- Video report by ITV News Correspondent Neil Connery
Talks look set to continue over the weekend as Northern Ireland's political leaders missed today's 4pm deadline to restore powersharing at Stormont.
Northern Ireland Secretary James Brokenshire has told the five main Stormont parties he will reflect on the situation over the weekend, allowing further talks in the interim, it is understood.
He will make a statement at Westminster on Monday outlining his plan.
Three options open to Mr Brokenshire:
- set a fifth deadline for the talks process
- call another snap Assembly election
- reimpose some form of direct rule from London
The Democratic Unionists and Sinn Fein, the two parties whose agreement is required to form a new administration, have accused each other of refusing to give ground on key issues.
Sinn Fein's demand for an Irish Language Act, which would bestow official protections for Gaelic speakers, appears to be a sticking point.
The DUP is willing to legislate on the language issue, but only if Ulster Scots speakers are included in any Act, a condition Sinn Fein has rejected.
Senior DUP negotiator Edwin Poots said if a deal did not materialise in the near future he would prefer direct rule ministers to take over running Stormont departments.
He said: "The talks are continuing, obviously there is not going to be a breakthrough that would lead to nominations taking place today.
"At this stage we aren't close to an agreement, there is considerable work to be done and we believe the ball is in the court of Sinn Fein in the main in dealing with a series of outstanding issues."
However, Sinn Fein insisted the DUP had to move, claiming it was "make your mind up time" for the unionists.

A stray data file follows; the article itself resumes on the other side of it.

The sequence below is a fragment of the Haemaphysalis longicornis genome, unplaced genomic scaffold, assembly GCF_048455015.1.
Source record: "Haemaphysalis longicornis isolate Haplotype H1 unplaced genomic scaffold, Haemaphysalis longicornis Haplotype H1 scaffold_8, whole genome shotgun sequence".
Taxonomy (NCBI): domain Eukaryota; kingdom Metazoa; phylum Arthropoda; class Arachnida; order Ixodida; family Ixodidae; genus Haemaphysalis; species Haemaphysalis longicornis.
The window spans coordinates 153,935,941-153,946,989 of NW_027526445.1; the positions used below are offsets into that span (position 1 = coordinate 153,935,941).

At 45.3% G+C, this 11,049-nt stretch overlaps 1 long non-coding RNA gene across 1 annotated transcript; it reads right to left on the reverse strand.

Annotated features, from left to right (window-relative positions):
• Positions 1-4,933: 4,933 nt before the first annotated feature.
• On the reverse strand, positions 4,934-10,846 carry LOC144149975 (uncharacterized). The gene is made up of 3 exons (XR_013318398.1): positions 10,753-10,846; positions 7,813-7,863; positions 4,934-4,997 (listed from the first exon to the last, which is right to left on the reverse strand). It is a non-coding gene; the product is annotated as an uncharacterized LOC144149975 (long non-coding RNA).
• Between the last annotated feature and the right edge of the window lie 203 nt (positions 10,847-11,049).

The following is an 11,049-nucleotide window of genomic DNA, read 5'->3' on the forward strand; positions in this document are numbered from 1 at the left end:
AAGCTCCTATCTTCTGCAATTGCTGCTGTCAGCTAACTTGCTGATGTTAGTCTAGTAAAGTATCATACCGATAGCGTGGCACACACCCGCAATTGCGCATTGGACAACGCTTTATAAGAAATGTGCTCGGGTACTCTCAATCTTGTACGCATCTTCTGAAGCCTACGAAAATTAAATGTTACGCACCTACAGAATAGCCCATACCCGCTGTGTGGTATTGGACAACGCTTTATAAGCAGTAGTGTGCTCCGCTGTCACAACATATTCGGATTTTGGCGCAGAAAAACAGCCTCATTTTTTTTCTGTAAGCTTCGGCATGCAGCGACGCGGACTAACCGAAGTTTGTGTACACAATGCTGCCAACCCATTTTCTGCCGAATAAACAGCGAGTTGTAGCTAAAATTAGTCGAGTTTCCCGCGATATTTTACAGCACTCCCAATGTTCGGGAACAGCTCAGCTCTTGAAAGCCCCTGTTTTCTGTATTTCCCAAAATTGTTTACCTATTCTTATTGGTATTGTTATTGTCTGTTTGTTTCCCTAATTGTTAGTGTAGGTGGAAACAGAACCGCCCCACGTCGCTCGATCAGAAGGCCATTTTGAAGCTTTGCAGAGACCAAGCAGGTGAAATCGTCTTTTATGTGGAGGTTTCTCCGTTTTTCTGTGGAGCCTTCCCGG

Sinn Fein's Conor Murphy said "limited progress" had been made to bridge the gaps.
He said: "We have always said this can be done in a matter of hours, the issues are very clear, there are still gaps in terms of trying to establish a rights-based approach to these institutions working, as per the Good Friday Agreement.
"We want to close those gaps. There has been some limited progress in closing those gaps. We want to get this done, we want to get it done quickly and on a sustainable basis."
Earlier, Mr Brokenshire and Dublin's Foreign Affairs Minister Simon Coveney insisted a deal was "possible and achievable".
Delivering a joint statement at the talks venue at Stormont Castle, they gave no firm indication on the way ahead once the deadline passed.
Mr Brokenshire said a number of issues remain outstanding.
"I believe a resolution can be found," he said.
"And I'm urging the parties to continue focusing all of their efforts on achieving this.
"The UK Government will work with the parties toward their critical objective of forming an executive.
"But I've made clear to party leaders that it is for them to reach agreement."
Mr Brokenshire added: "That prize remains achievable and remains my focus."
Mr Coveney said the last three days of talks had been intensive and he was encouraged by the discussions.